What’s for Dinner?

Super Coarse Ground Beef Hamburg Set Dinner at Matsuya in Tokyo, Japan

The Menu

  • Beef Hamburg Steak with Sauteed Onion and Potato in a Specal Sauce
  • Shredded Vegetable and Corn Salad
  • Miso Soup
  • Cooked Rice

The price is 790 yen (Tax included).


Juicy Lucy


2 cucumbers, cut crosswise into 1/8-inch-thick rounds
Kosher salt
3 cups apple cider vinegar
1/2 cup sugar
1 teaspoon yellow mustard seeds
1 teaspoon ground turmeric
1-1/2 tablespoons unsalted butter
1 yellow onion, thinly sliced (about 1 cup)
1 pound ground brisket
8 ounces ground chuck
8 ounces ground short rib
1/2 cup dry-aged fat
4 slices American cheese
freshly ground black pepper
4 brioche buns, lightly toasted
ketchup and mustard, for serving (optional)


  1. Put the cucumbers in a glass or ceramic bowl and season generously with salt. Let the cucumbers sit for at least 30 minutes, until the salt draws the moisture from the cukes. Rinse well and transfer the cucumbers to another large glass or ceramic bowl.
  2. Meanwhile, in a large nonreactive saucepan, combine the vinegar with the sugar, mustard seeds, and turmeric. Bring to a boil over medium-high heat and cook, stirring occasionally, until the sugar dissolves.
  3. Pour 1 cup of the hot pickling liquid over the cucumbers and set aside to steep. Reserve the remaining pickling liquid for another time. It will keep in the refrigerator for 2 weeks, stored in a lidded glass container.
  4. In a large skillet, melt the butter over medium heat. Add the onions and toss to coat with the butter. Cover and slowly cook, stirring occasionally, until softened, 5 to 6 minutes. Increase the heat to medium-high and brown the onions, stirring constantly, for 6 to 8 minutes longer. When caramelized, season the onions with salt and set aside.
  5. Prepare a charcoal or gas grill for indirect, medium-high heat, or heat a grill pan over high heat.
  6. In a large bowl, use your hands to mix together the ground brisket, ground chuck, ground short ribs, and fat until thoroughly incorporated. Shape into eight 1-inch-thick patties.
  7. Cut 1 slice of American cheese into 4 squares and stack them on top of each other. Put the cheese stack between 2 patties and press the edges of the patties to seal them; don’t leave any cracks. This is very important because you do not want the cheese to ooze out during cooking. Repeat with the remaining patties and cheese so you have 4 Juicy Lucys.
  8. Season the patties on both sides with salt and pepper. Grill the patties over direct heat for 2 to 3 minutes on each side. Move the patties over indirect heat on the grill and cook for 2 to 3 minutes more. If using a grill pan, reduce the heat slightly for the final 2 to 3 minutes of cooking.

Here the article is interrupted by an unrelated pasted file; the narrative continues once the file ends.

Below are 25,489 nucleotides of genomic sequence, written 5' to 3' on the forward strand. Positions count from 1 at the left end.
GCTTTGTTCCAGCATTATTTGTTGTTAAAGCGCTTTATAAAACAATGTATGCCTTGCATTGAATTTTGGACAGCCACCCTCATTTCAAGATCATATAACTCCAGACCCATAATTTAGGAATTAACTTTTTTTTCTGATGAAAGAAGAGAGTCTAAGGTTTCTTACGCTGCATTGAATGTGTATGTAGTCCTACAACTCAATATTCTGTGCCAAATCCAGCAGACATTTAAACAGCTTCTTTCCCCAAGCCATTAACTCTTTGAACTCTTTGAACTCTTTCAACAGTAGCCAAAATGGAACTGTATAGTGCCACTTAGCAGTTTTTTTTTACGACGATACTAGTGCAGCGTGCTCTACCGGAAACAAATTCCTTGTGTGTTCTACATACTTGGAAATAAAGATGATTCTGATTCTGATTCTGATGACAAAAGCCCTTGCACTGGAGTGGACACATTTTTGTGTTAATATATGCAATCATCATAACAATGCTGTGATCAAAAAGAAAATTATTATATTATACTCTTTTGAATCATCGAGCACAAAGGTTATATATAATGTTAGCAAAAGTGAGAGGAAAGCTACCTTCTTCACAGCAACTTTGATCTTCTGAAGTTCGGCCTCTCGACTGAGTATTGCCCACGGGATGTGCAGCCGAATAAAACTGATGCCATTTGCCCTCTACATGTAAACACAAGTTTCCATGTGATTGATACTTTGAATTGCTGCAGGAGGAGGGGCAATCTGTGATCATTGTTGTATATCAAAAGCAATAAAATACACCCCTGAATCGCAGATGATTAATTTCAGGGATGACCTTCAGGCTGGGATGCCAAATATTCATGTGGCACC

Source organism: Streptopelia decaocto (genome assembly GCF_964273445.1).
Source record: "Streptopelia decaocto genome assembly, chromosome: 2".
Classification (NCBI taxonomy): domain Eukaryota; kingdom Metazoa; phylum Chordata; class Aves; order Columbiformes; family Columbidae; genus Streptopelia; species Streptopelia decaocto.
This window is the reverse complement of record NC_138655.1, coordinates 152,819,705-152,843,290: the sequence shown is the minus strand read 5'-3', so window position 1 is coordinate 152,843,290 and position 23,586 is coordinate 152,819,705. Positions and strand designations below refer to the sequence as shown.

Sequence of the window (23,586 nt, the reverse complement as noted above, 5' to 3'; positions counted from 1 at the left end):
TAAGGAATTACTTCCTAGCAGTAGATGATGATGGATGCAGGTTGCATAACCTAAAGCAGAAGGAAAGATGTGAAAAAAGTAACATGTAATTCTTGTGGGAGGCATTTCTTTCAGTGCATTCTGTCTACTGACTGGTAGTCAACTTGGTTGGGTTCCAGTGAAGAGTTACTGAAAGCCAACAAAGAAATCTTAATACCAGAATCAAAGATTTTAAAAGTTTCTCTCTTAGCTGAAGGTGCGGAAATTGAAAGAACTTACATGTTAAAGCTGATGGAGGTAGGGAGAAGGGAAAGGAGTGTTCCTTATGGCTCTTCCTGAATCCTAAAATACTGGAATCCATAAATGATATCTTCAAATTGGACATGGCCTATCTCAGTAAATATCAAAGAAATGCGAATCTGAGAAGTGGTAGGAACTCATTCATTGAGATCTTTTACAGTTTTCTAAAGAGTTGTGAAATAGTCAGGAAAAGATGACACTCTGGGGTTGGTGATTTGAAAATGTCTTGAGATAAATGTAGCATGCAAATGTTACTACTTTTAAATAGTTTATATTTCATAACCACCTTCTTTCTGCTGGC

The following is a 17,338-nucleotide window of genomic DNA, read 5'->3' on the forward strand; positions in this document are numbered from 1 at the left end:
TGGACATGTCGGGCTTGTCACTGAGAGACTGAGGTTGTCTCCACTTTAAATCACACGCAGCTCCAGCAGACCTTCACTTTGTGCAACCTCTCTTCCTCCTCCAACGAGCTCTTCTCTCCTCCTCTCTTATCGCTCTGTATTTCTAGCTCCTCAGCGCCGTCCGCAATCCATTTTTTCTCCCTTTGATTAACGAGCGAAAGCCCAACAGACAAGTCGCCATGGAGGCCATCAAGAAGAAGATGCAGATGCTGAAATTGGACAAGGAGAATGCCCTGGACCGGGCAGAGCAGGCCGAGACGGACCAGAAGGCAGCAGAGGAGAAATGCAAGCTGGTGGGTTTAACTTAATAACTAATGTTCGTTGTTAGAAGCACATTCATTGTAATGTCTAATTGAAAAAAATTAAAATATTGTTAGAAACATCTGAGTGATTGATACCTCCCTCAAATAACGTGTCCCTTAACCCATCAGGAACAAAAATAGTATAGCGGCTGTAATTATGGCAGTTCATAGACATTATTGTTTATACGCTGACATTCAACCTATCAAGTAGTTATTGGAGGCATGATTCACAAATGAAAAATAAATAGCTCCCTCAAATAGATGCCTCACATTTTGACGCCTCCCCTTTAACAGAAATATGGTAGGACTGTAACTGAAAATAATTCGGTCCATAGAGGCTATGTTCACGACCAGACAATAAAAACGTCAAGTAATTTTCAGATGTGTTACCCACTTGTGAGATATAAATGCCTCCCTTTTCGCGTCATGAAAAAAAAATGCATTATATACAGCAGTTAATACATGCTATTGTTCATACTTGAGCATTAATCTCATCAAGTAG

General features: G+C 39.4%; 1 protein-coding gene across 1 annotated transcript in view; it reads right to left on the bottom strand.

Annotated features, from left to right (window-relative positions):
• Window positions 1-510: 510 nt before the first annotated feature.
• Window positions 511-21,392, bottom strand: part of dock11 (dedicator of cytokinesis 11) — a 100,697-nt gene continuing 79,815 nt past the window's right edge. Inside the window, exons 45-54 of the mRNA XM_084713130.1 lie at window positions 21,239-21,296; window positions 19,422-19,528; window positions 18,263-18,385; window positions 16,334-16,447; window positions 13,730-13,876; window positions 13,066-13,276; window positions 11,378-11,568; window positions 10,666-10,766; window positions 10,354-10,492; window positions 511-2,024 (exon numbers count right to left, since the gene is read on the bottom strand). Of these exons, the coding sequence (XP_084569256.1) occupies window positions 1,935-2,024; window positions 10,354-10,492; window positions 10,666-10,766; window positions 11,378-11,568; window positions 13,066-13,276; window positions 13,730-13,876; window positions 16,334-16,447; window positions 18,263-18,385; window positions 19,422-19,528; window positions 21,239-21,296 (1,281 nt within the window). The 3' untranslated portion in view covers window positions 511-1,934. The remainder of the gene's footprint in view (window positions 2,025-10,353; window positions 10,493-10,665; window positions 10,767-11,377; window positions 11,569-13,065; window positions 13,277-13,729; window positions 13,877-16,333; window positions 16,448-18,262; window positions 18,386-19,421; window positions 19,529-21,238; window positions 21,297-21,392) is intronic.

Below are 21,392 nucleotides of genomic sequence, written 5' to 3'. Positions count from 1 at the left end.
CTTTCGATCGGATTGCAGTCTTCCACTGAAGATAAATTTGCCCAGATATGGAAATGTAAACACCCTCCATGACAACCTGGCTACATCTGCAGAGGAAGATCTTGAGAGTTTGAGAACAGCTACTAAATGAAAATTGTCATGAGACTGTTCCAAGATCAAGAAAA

9. Serve the patties on brioche buns topped with the onions and pickles. Serve with ketchup and mustard, if desired.


  • If your butcher does not carry ground short rib meat, make up the difference with equal amounts of chuck and brisket.
  • Aged fat is the fat found on aged beef. You may have to special-order it from the butcher. If you can’t find it, use any beef fat. (If you can’t find it or if you just can’t do it, leave it out. I won’t tell … although the burger is best when the fat is included.)

Makes 4 servings.

Source: So Good

In Pictures: Burgers of Restaurants in Selected Countries


Hong Kong



New Zealand

United States

Preventing, Healing Tooth Decay with a Bioactive Peptide

Cavities, or dental caries, are the most widespread non-communicable disease globally, according to the World Health Organization. Having a cavity drilled and filled at the dentist’s office can be painful, but untreated caries could lead to worse pain, tooth loss, infection, and even illness or death. Now, researchers in ACS Applied Materials & Interfaces report a bioactive peptide that coats tooth surfaces, helping prevent new cavities and heal existing ones in lab experiments.

Conventional treatment for dental cavities involves removing decayed tissue and filling the hole with materials, such as amalgam or composite resin. However, this procedure can damage healthy tissue and cause severe discomfort for patients. Hai Ming Wong, Quan Li Li and colleagues wanted to develop a two-pronged strategy to prevent and treat tooth decay: 1) prevent colonization of the tooth surface by the plaque-forming bacteria that cause cavities, and 2) reduce demineralization, or the dissolving of tooth enamel, while increasing remineralization, or repair.